This article has been withdrawn at the request of the Editor-in-Chief due to serious concerns regarding the scientific soundness of the article. Review by the Editor-in-Chief and evaluation by outside experts, confirmed that the methodology is seriously flawed, and the claims that the article makes are unjustified. As an international peer-reviewed journal we believe it is our duty to withdraw the article from further circulation, and to notify the community of this issue.3
Dr. Tomljenovic speculated that the study published in Vaccine may have been removed because of pressure from pharmaceutical firms.4
According to Health Impact News, the medical journal’s action to withdraw the article was a decision made by editor-in-chief Gregory Poland, MD. Dr. Poland is Vaccine’s editor-in-chief, who has “pro-vaccine” relationships, according to Health Impact News. His profile has a title of “the chairman of a safety evaluation committee for investigational vaccine trials being conducted by Merck Research Laboratories” and “offers consultative advice on new vaccine development to Merck & Co. Inc.” He has conducted four studies in direct affiliation with Merck, including a pro-HPV trial in 2005.5
Adding another layer to the story is the fact that the Gardasil mouse study was first submitted to the Journal of Neuroimmunology. That journal rejected the study after nine months of editorial review. Coincidently, Michael Racke, MD, the journal’s editor-in-chief, happens to receive personal compensation for activities with a number of drug firms, including EMD Serono Inc., a subsidiary of Merck KGaA.5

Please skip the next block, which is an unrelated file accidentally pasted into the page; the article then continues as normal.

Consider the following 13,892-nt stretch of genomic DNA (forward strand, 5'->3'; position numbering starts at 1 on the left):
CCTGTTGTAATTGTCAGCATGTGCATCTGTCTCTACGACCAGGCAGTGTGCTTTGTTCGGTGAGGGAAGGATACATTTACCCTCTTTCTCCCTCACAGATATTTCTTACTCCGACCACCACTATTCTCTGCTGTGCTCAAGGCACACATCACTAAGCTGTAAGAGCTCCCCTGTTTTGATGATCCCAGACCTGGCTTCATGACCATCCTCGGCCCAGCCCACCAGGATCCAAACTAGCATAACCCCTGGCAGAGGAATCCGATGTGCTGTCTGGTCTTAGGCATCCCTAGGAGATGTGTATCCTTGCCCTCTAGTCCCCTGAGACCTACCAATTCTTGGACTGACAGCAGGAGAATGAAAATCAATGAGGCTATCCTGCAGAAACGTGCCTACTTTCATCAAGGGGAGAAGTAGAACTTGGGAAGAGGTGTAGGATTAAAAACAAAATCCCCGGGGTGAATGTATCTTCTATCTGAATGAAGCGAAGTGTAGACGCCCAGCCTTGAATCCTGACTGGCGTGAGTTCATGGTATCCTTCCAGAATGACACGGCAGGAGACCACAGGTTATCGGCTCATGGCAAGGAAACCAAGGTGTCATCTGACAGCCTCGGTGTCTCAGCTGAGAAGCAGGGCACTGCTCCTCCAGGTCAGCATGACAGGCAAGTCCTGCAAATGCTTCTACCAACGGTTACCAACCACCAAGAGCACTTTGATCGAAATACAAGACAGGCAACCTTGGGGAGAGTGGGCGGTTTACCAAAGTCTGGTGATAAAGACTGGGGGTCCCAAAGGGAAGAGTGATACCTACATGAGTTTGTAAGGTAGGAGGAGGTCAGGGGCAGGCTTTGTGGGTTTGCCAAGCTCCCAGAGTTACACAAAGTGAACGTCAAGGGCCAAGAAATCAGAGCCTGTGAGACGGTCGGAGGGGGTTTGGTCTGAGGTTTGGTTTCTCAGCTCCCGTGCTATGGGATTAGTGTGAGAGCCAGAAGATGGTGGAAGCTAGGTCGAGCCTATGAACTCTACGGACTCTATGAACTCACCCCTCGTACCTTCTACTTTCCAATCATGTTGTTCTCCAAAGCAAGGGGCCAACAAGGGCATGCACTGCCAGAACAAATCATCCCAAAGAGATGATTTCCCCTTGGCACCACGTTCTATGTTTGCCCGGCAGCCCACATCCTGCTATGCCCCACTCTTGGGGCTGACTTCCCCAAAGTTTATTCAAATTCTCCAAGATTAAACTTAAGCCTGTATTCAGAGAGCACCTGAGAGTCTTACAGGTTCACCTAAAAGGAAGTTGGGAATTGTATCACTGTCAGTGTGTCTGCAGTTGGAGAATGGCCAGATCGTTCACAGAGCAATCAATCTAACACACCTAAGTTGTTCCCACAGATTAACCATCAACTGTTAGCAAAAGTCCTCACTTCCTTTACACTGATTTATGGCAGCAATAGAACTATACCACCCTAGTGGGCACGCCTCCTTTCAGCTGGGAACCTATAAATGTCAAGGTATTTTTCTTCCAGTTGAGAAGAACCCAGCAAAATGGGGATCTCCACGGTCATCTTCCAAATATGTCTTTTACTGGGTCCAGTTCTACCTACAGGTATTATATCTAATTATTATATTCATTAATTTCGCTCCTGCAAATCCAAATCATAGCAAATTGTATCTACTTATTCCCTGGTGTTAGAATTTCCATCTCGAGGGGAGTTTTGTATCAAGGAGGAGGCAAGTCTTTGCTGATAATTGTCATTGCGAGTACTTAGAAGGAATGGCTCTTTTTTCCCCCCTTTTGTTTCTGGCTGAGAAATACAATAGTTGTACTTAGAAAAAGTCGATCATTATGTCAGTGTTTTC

News of the study’s retraction falls on the heels of other recent HPV vaccine controversies in the media.
The Toronto Star retracted its Feb. 5, 2016, article titled “A wonder drug’s dark side.” The article highlighted individual stories from young women who endured debilitating side effects after taking Gardasil vaccine. The Star stated that the intent of the article was recognizing that, when it comes to Gardasil vaccine, “acknowledged risks are not always properly communicated.” Instead, the newspaper received both online and internal criticism that the story swayed readers too much to the “dark side” of Gardasil and ignored the hierarchy of scientific medical consensus that minimizes the importance of anecdotal evidence. Ultimately, publisher John Cruickshank made the decision to remove it from the Star’s website.
“We remain committed to this line of reporting,” Cruickshank wrote. “However, we have concluded that in this case our story treatment led to confusion between anecdotes and evidence.”6